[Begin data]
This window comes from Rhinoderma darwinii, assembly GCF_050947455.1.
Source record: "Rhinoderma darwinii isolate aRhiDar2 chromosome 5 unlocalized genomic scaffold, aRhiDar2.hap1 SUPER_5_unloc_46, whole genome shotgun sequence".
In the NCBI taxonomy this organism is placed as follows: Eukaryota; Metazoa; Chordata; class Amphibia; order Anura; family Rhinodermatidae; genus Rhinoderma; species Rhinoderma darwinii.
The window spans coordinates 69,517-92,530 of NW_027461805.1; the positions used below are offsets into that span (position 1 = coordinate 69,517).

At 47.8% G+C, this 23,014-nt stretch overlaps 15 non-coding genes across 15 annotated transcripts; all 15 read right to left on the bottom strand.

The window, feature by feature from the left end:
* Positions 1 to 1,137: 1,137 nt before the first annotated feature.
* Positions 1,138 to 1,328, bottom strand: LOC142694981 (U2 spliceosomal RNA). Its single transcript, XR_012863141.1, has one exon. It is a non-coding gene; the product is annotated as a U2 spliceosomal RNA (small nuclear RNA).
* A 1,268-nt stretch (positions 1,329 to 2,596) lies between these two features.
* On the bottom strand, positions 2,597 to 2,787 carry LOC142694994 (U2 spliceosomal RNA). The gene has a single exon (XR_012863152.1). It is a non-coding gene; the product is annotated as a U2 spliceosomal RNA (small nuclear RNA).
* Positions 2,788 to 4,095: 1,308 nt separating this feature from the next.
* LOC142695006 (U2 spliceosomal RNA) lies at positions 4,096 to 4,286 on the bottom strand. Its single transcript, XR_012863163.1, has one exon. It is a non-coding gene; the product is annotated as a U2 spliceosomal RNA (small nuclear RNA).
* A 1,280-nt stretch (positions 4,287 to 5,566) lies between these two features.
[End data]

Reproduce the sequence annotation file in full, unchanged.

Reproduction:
This window comes from Rhinoderma darwinii, assembly GCF_050947455.1.
Source record: "Rhinoderma darwinii isolate aRhiDar2 chromosome 5 unlocalized genomic scaffold, aRhiDar2.hap1 SUPER_5_unloc_46, whole genome shotgun sequence".
In the NCBI taxonomy this organism is placed as follows: Eukaryota; Metazoa; Chordata; class Amphibia; order Anura; family Rhinodermatidae; genus Rhinoderma; species Rhinoderma darwinii.
The window spans coordinates 69,517-92,530 of NW_027461805.1; the positions used below are offsets into that span (position 1 = coordinate 69,517).

At 47.8% G+C, this 23,014-nt stretch overlaps 15 non-coding genes across 15 annotated transcripts; all 15 read right to left on the bottom strand.

The window, feature by feature from the left end:
* Positions 1 to 1,137: 1,137 nt before the first annotated feature.
* Positions 1,138 to 1,328, bottom strand: LOC142694981 (U2 spliceosomal RNA). Its single transcript, XR_012863141.1, has one exon. It is a non-coding gene; the product is annotated as a U2 spliceosomal RNA (small nuclear RNA).
* A 1,268-nt stretch (positions 1,329 to 2,596) lies between these two features.
* On the bottom strand, positions 2,597 to 2,787 carry LOC142694994 (U2 spliceosomal RNA). The gene has a single exon (XR_012863152.1). It is a non-coding gene; the product is annotated as a U2 spliceosomal RNA (small nuclear RNA).
* Positions 2,788 to 4,095: 1,308 nt separating this feature from the next.
* LOC142695006 (U2 spliceosomal RNA) lies at positions 4,096 to 4,286 on the bottom strand. Its single transcript, XR_012863163.1, has one exon. It is a non-coding gene; the product is annotated as a U2 spliceosomal RNA (small nuclear RNA).
* A 1,280-nt stretch (positions 4,287 to 5,566) lies between these two features.